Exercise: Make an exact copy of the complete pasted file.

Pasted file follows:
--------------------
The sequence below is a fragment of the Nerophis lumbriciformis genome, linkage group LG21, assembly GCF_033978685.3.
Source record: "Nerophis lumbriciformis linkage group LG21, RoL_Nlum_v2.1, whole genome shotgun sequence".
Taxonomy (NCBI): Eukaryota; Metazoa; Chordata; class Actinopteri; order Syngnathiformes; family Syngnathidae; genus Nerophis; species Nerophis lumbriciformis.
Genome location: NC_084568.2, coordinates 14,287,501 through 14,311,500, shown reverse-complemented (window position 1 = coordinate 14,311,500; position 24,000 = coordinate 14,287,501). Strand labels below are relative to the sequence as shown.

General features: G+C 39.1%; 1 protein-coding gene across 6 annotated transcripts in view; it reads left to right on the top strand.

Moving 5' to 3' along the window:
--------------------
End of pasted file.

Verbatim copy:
The sequence below is a fragment of the Nerophis lumbriciformis genome, linkage group LG21, assembly GCF_033978685.3.
Source record: "Nerophis lumbriciformis linkage group LG21, RoL_Nlum_v2.1, whole genome shotgun sequence".
Taxonomy (NCBI): Eukaryota; Metazoa; Chordata; class Actinopteri; order Syngnathiformes; family Syngnathidae; genus Nerophis; species Nerophis lumbriciformis.
Genome location: NC_084568.2, coordinates 14,287,501 through 14,311,500, shown reverse-complemented (window position 1 = coordinate 14,311,500; position 24,000 = coordinate 14,287,501). Strand labels below are relative to the sequence as shown.

General features: G+C 39.1%; 1 protein-coding gene across 6 annotated transcripts in view; it reads left to right on the top strand.

Moving 5' to 3' along the window: